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Colorful Fruits Of Winter

During the winter season, when we retreat more to the warm indoors than out into our gardens, it is good to see the fruits of winter making our gardens glow. Clouds may seem to always be covering the winter sky in Kentucky, but I find myself gazing out the same window and finding so much joy in all the colors.

I know what you are thinking: winter isn’t colorful, it’s just brown. True, it isn’t as flashy as spring, summer, and fall, but winter’s subtle color can put on quite a show.

Eyes for winter
Things you never noticed before can catch your eye—the color of your mulch, the color of the leaves that fell from the trees so late. If you live in the city, the colors in your neighbor’s gardens may now be seen from yours. If you live in the country, the colors of your barn or lake are now more visible than ever. In my garden, the pea-gravel patio in the middle of my garden seems to take on a different color in the winter after so much green has gone away.

What Mother Nature gives us naturally in winter can be used to our benefit in our cultivated and manicured gardens. Many trees and shrubs form beautiful and colorful fruits that persist into winter, with some fruits ripening late in December or January. When the birds discover that they are ripe, they will pick them off one by one until your plants are empty again, waiting for another spring to arrive.

Viburnums and crabapples
One of my all-time favorites is tea viburnum, Viburnum setigerum. Always noted as one of the heaviest fruiting viburnums, it somehow still never seems to be one of the most popular. It is a larger shrub, growing 8 to 10 feet tall, and looks amazing when planted in groups of three or more, so you do need some space. It has a very natural habit, and it definitely has a more loose and open form than many of the viburnums. In full fruit, the branches can arch over from the weight, making many think it is a weeping plant.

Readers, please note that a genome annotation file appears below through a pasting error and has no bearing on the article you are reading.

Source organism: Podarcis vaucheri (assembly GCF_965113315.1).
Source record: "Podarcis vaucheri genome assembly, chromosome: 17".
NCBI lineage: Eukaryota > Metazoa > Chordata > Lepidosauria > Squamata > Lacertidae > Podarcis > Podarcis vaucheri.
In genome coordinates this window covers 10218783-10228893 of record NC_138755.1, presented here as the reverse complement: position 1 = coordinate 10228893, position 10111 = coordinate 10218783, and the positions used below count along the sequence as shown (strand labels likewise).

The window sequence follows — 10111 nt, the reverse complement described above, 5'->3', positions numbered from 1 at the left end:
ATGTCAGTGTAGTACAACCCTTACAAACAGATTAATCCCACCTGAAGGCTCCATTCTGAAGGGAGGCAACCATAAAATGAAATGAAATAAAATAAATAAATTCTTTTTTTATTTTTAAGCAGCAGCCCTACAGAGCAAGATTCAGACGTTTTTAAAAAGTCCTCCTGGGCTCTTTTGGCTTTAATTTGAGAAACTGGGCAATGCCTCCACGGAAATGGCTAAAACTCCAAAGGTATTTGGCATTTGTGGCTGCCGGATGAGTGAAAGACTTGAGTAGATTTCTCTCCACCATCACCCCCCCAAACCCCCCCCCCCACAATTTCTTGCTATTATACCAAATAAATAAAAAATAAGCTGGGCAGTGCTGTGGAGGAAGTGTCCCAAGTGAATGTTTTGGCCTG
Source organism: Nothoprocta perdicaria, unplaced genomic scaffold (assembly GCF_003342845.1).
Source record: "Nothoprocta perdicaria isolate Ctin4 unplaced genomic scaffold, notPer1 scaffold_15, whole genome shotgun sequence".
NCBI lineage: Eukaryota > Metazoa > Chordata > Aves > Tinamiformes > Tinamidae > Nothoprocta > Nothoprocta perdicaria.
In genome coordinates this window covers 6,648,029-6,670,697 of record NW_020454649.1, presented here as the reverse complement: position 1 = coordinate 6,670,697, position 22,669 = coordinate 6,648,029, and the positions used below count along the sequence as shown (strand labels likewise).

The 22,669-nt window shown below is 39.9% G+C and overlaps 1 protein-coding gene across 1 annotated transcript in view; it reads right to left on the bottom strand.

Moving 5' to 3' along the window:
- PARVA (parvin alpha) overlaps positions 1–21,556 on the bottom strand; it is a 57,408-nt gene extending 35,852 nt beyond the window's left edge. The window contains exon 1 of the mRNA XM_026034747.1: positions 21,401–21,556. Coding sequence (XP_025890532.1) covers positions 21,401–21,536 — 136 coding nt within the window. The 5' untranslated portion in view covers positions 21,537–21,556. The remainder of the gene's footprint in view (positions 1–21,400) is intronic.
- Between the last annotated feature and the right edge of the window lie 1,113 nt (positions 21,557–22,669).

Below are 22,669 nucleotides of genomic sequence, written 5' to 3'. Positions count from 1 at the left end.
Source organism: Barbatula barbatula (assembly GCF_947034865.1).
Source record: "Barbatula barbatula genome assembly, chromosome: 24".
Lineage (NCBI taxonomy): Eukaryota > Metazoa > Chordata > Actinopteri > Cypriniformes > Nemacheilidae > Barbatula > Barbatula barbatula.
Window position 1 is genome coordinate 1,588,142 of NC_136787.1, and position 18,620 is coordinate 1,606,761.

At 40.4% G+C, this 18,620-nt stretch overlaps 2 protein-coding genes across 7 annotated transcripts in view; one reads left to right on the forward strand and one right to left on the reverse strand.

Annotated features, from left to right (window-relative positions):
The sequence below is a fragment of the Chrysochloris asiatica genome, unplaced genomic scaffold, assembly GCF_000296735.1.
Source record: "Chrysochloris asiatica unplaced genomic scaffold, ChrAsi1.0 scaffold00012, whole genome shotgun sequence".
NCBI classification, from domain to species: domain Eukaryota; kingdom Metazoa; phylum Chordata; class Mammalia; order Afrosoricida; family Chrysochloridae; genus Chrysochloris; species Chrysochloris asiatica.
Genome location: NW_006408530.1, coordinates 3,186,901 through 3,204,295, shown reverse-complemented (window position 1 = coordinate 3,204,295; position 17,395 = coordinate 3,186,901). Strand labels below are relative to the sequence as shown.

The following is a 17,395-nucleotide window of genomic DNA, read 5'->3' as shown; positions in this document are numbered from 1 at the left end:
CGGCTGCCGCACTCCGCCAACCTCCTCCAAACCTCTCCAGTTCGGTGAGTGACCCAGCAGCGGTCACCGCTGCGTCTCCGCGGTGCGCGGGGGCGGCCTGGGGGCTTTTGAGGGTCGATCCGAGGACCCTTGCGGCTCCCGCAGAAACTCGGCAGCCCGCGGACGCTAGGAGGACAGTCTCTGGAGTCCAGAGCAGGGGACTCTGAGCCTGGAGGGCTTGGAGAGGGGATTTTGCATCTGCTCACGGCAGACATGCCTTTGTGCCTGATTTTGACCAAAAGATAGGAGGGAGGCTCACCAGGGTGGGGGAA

A close friend of mine has a planting of Donald Wyman crabapples, Malus x ‘Donald Wyman,’ in her back garden that is spectacular. She enjoys the beauty from her living room windows that stretch across one entire wall. The fabric she chose for the valance that frames the windows was inspired by the beautiful fruits in winter. This small tree can grow 20 feet tall and 15 to 20 feet wide. It blooms in the spring, starting out pink to red then opening to white.

Deciduous hollies
Deciduous hollies are an absolute favorite of birds. Yes, these are hollies that lose their leaves in the winter. The bright red or orange fruits, depending on the variety, glow when they are planted in a large mass, so I recommend planting them in large groups so that there are enough for you and the birds to enjoy.

One of the most popular varieties is Red Sprite Winterberry, Ilex verticillata ‘Red Sprite.’ It grows only 3 to 5 feet tall and is rather round in shape, making it very appropriate for many smaller gardens. I dream of having these in my garden, but we tried them many years ago and they were stunning for about two days. Then the birds came in and ate every fruit in sight.

We decided that this plant wasn’t the one for us because, without the wintertime beauty, it is just average or less, at best, in the spring and summer. So we chose something with more year-round beauty for our small garden.

Don’t forget that hollies are either male or female, and the females bear the showy fruit, so without a male to pollinate the female, there will be no fruit at all.

Bamboo imitator
A great plant for my garden is Heavenly Bamboo, Nandina domestica. It bears beautiful clusters of red berries from October to spring. It is perfect for my garden because the birds don’t like the fruit. It is not a bamboo, but the foliage does resemble that of bamboo, thus the name. It has a wonderful natural shape, growing 5 to 6 feet tall, and is evergreen most winters in Kentucky. It is not actually green in the winter, but the leaves turn reddish to purple with a mottling of green.

Last winter, it defoliated in late winter due to a few really cold days, but the fruit remained intact, and by mid-May you would never have known, as the new growth filled in beautifully. I always cut a few of the berry clusters with a little foliage attached in early December to surround the candles on my dining room table. It is a very simple centerpiece, but I love it.

Just because it’s cold outside doesn’t mean the gardening season is over. In fact, we spend more time looking at our gardens from our windows in the winter than any other season of the year. This spring, when warm weather, sunshine, and beautiful flowers are calling you to come out into the garden, take a moment and look out your favorite window. What could you add to your garden this spring that would give you beauty and color for all the winters to come?

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